Spotify and Libra cryptocurrency: what's up?
Spotify is on board as one of the first backers of Facebook’s new Libra cryptocurrency.
It's official: music-streaming Spotify is on board as one of the first backers of Facebook's new Libra cryptocurrency.
The social network will launch the cryptocurrency in 2020, complete with a wallet developed by Facebook's new Calibra subsidiary. Backing all this is The Libra Association, which is defined by Facebook as an independent, not-for-profit organisation.
Spotify is one of that body's founding technology and marketplaces partners, alongside the likes of eBay, Uber and Lyft, with MasterCard, Visa, PayPal and Stripe among the partners in its 'payments' category.
Now Spotify published a blog post explaining why it's getting involved, saying:
Libra offers massive opportunity for simple, convenient, and safe payment over the internet (particularly for the 1.7 billion adults worldwide without access to mobile money, a bank account, or a payment card). We’ve seen this directly in many of the developing markets where we operate.
Spotify's chief premium business officer Alex Norström offers a quote with more detail:
One challenge for Spotify and its users around the world has been the lack of easily accessible payment systems – especially for those in financially underserved markets," he said. "This creates an enormous barrier to the bonds we work to foster between creators and their fans. In joining the Libra Association, there is an opportunity to better reach Spotify’s total addressable market, eliminate friction and enable payments in mass scale.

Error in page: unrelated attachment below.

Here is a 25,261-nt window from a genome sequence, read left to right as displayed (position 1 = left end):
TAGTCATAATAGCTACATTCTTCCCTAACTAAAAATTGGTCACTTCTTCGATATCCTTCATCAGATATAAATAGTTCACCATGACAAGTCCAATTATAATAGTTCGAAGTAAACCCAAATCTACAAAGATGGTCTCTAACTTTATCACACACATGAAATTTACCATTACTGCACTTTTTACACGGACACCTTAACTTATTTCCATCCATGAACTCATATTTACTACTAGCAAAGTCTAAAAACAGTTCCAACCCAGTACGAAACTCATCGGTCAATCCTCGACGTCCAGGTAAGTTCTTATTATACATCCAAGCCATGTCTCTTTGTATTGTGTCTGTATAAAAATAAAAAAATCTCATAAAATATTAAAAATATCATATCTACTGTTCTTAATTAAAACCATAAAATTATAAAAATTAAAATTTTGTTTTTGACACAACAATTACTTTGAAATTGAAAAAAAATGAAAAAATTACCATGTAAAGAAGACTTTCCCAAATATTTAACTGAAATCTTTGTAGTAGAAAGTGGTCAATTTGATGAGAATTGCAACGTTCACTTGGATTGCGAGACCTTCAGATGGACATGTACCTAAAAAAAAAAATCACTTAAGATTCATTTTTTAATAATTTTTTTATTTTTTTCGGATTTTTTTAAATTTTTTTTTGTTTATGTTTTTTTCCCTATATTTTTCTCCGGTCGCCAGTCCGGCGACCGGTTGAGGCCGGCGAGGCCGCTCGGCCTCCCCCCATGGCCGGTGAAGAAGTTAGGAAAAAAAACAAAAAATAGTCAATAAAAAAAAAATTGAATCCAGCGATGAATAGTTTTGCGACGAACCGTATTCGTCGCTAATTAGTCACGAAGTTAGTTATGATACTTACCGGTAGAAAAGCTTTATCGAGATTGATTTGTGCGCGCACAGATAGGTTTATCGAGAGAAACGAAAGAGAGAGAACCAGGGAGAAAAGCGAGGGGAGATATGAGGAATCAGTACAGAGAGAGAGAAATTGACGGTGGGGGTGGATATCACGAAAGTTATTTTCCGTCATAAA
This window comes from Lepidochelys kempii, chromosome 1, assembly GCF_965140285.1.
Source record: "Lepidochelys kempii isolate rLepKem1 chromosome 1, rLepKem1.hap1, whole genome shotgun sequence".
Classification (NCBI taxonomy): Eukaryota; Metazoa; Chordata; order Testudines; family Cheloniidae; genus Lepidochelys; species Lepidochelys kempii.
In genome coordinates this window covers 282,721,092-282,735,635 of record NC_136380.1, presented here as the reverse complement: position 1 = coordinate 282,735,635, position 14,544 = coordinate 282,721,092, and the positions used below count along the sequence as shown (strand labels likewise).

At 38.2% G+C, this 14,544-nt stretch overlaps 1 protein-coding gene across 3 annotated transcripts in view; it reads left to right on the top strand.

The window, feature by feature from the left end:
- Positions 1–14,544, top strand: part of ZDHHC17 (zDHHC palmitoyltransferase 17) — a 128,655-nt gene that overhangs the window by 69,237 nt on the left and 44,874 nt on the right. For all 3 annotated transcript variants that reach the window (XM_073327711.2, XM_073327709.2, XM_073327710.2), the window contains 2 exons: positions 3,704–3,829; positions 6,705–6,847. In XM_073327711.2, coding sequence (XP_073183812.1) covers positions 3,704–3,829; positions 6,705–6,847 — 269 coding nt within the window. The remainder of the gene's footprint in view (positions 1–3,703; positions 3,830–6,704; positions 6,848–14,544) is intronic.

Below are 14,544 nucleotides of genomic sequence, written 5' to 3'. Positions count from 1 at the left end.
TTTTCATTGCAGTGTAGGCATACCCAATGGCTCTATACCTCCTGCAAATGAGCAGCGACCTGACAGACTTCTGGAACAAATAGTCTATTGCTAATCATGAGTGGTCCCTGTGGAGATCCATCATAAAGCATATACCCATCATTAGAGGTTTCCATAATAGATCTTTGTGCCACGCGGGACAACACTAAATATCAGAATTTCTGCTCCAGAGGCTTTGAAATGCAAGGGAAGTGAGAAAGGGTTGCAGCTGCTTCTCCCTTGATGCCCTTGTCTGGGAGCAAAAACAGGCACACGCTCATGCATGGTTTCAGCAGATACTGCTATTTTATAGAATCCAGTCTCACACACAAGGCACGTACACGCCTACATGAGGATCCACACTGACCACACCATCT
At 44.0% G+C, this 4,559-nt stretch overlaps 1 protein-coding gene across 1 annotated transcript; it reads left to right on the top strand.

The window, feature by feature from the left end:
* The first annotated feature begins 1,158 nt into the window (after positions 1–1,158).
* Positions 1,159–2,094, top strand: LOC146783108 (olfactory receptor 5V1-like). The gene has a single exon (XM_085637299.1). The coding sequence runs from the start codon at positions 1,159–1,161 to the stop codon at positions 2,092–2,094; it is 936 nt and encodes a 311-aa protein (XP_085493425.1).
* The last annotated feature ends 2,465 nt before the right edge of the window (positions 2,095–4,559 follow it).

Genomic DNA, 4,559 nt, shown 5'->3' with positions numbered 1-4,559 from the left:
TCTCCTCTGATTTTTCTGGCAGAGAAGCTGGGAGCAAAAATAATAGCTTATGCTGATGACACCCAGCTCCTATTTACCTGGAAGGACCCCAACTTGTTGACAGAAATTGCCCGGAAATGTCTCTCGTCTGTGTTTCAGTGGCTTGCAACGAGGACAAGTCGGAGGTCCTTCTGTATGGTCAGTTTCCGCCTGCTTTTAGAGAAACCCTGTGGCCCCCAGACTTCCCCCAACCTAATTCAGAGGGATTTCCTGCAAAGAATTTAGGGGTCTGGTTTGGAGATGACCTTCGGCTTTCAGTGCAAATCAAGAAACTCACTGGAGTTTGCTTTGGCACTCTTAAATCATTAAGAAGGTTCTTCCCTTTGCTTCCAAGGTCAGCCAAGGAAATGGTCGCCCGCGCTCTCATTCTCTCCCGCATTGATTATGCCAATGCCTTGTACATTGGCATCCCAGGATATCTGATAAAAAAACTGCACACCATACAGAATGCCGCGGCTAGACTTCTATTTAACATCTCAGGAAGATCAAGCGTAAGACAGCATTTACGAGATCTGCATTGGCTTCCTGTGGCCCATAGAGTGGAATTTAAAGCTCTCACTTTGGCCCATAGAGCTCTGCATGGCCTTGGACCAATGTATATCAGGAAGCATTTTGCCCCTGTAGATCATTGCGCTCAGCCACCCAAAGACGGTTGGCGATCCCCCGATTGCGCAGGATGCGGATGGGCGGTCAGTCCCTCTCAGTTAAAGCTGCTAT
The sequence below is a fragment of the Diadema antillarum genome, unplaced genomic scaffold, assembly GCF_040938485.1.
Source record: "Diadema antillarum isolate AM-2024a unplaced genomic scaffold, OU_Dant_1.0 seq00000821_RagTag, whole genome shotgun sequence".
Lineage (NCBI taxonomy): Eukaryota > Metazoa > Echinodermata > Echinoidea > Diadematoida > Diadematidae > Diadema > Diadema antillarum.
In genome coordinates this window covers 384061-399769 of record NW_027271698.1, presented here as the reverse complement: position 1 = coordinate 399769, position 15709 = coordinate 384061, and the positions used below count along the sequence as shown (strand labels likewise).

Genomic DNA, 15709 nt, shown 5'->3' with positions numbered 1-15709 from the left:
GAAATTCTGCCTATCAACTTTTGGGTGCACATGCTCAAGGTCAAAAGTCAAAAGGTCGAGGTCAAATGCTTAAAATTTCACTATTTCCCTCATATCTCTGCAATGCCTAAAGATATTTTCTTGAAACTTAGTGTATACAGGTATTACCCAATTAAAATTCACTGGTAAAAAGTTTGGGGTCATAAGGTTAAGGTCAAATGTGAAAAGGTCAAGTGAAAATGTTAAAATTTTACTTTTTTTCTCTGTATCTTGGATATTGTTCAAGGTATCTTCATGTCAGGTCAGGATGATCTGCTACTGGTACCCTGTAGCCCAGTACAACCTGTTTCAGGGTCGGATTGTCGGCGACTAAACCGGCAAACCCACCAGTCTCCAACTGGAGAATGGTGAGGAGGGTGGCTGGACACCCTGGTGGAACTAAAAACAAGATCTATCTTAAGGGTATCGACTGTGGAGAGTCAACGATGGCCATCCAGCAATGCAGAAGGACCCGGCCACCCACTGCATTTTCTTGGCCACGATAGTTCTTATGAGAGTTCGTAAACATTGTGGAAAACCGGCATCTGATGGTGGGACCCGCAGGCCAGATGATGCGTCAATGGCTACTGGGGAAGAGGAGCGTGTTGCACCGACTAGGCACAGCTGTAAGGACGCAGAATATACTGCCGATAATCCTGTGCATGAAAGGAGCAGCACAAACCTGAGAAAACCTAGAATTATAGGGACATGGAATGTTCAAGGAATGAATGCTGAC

As Musically wrotes, for now this appears to be more about listeners paying for Spotify, than about Spotify using blockchain/crypto technology to pay artists directly.
But ICE's senior strategy manager Daniel Fowler (formerly of blockchain startup Jaak) has also been tweeting his thoughts, following the Calibra announcement:
If they get this right then this is the infrastructure that will enable web2.0 aggregators to turn their community into a value exchanging worlds. These companies have spent the past 10 years creating digital nation states, and this is now the platform to run an economy in them. Think about this from the point of Spotify, one of the validator nodes. They have aggregated creators and consumers across a marketplace, but lose out on the vast majority of the value that is exchanged. Libra is the infrastructure to enable instant global payments. Currently it takes months for those payments to come through, they are subject to forex and international banking charges, delays through intermediaries etc. etc - we already know all the challenges with the digital music industry. Innovation that has made it to market to date has been primarily around forecasting plays and then offering an advance against that (it's low-key financial services for creators; pay day loans). This was the best that could be done until the infrastructure fundamentally changed.